Wednesday, November 7, 2007

Celebrity: The Casting Couch

(Selwyn Ford, 1990, Grafton Books)
Selwyn Ford is the pseudonym of two (dead) stalwarts of the English exploitation scene of the 60s & 70s: director Derek Ford, who died of a heart attack in 1995, and the agent Alan Selwyn, who fell to cancer in 2002. As a director, Ford was responsible for such fondly remembered trash as Groupie Girl (70), The Wife Swappers (70) and Sexplorer (75). He supposedly filmed the X-rated inserts for the overseas releases of his films in his garage. Were it not for Quentin Tarantino’s vocal endorsement of Sexplorer, Ford would surely be a forgotten name today — much like Alan Selwyn and so many others working in the outer-peripheries of film. (Selwyn, by the way, produced a direct-to-video “documentary” film based on and named after the book in 1995 with director John Sealey, but the film is seemingly no longer available.)
The Casting Couch is the second book that Ford worked on after he stopped directing films in the 80s. Dedicated to all the "faceless unknowns" who failed to make it in the motion pictures and on Broadway, The Casting Couch is an entertainingly sleazy read, purporting to be a history of the use and abuse of the legendary casting tradition in Hollywood but actually much more simply another narrative of the industry’s scandals, reading like a better researched and written Hollywood Babylon but lacking the latter’s bilious undercurrent of sadism, Schadenfreude and hate.
Starting with Fred Karno, a sleazily misogynist British stage producer and supposed discoverer of Charlie Chaplin and Stan Laurel who tended to screw every woman who worked for him, and ending, for the most part, with yet another unnecessary chapter on the murder of Marilyn Monroe, Ford narrates many an interesting tale and more than one Urban Legend, some well-known, others less so, rarely indicating the sources but forever holding all as the undisputed truth. With the exception of a brief interlude narrating the weirdly pathetic antics of Peter Bogdanovich in regards to his murdered Playmate of the Year girlfriend Dorothy Stratton (stuff already found in one form or another in Bob Fosse’s Star 80 or Bogdanovich’s book The Killing of A Unicorn), the fear of slander and libel suits probably kept “Sewlyn Ford” from giving any real attention to modern Hollywood.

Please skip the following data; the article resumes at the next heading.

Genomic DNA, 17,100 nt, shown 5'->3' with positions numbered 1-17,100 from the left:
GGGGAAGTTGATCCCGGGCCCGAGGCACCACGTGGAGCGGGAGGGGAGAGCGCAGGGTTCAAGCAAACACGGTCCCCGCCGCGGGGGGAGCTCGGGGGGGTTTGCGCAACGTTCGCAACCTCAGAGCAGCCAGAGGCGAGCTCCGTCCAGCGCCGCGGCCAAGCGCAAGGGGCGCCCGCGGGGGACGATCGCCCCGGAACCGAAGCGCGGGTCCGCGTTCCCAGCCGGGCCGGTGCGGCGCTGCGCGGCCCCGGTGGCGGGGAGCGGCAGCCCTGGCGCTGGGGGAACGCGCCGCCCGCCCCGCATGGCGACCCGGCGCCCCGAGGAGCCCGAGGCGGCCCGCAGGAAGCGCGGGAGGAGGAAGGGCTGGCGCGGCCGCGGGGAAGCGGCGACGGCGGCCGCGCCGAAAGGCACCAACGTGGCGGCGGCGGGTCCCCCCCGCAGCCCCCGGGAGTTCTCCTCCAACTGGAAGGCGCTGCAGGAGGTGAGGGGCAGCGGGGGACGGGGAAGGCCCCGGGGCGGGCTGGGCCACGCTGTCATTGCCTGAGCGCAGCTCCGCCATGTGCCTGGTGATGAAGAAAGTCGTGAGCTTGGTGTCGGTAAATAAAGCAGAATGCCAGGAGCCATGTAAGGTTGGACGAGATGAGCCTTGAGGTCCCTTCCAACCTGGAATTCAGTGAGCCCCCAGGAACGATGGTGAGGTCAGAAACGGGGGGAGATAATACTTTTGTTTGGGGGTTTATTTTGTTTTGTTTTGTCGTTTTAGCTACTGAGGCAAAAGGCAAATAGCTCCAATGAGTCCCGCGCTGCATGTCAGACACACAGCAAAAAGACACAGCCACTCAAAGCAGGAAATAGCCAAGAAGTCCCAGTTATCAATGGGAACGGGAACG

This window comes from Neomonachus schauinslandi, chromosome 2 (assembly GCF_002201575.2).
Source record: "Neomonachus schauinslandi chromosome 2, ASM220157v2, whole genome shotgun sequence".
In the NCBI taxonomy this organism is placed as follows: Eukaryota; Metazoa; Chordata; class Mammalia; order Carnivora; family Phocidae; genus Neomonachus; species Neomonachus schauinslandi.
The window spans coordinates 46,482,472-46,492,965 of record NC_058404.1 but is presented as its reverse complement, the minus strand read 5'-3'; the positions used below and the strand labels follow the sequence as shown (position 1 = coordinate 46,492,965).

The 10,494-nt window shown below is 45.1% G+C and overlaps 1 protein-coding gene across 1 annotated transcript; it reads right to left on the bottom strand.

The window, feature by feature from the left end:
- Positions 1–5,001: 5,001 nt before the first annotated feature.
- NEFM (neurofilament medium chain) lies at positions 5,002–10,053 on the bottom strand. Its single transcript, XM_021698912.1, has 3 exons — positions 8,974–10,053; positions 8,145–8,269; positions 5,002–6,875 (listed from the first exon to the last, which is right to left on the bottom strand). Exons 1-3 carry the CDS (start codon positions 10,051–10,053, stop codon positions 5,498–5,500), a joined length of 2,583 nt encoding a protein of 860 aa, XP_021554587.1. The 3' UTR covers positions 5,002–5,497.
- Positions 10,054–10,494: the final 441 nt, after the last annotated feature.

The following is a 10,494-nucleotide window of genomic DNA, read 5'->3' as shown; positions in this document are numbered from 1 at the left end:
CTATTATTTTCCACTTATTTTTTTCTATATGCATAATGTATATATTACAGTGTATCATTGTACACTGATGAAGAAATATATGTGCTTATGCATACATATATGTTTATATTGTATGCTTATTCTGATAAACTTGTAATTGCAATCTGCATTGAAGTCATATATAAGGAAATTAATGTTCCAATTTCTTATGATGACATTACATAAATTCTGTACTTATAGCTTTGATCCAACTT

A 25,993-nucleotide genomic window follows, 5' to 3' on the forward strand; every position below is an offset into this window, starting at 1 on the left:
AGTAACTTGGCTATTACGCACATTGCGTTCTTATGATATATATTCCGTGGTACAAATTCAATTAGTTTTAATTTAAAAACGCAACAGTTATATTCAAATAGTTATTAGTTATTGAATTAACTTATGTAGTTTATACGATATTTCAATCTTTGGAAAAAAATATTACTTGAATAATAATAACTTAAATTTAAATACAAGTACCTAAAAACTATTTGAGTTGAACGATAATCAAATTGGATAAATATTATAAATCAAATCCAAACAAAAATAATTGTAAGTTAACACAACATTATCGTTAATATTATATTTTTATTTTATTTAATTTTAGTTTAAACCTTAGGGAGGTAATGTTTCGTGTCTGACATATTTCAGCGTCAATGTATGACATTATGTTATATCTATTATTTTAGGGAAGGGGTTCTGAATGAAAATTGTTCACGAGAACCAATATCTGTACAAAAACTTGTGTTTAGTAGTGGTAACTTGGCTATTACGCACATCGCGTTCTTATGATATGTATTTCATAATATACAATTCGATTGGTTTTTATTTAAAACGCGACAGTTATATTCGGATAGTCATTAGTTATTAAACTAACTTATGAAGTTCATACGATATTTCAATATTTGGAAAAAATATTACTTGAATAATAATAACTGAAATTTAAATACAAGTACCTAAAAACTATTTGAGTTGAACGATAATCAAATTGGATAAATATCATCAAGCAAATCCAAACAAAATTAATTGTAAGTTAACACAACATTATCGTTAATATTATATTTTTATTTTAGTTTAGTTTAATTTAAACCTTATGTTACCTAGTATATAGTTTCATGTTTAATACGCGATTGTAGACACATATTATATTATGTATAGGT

Nonetheless, the exclusion or incomplete narration of certain oft told “true” stories is odd, particularly such as that of the death of Latin Spitfire and party girl Lupe Velez, which Ford narrates omitting her headlong dive into the toilet to drown in her own vomit. Such omissions are somewhat un-understandable considering that he is so willing to include many an other equally “true” but distasteful story, such as Carol Landis’s psychopathic nymphomania, William Ince’s “true” end, Louise Brooks’ slow fall into prostitution or Clara Bow’s love for football teams, to name but a few. Still, in a scandal book like this one, nitpicking misses the general point of the publication: the puerile desire to know the misfortune of others, and a chance to revel in the mistakes, disasters and foibles of those more successful and famous than we can ever hope to be, revealing to ourselves that even the perfect not only fuck up or can be fucked up, but that they can be so much more so than we.
A few more pictures would have been nice, as would a bit more identification of the “factual” sources, but all in all The Casting Couch is a fun read despite some noticeable— primarily masculine, though more than one man in Hollywood probably had to do his time on a couch somewhere as well—names missing. A detailed index makes quick perusal easy, and almost every well-known and forgotten female star of historical importance can be found.
Now if only I had a copy of the Joan Crawford’s initial foray into movies, The Casting Couch, a silent porno film from her early days before she got reduced to playing in bad horror films.

(All taken from the web and from

Above: Fred Karno, an early practitioner of the casting couch.

2: A murdered Marilyn Monroe lying on the morgue table.

3 & 4: Carol Landis, before and after her overdose.

5: Lupe Velez's suicide as presented in Jim Osborne’s classic (and wonderfully sick) one-shot underground comic D.O.A. Comics....

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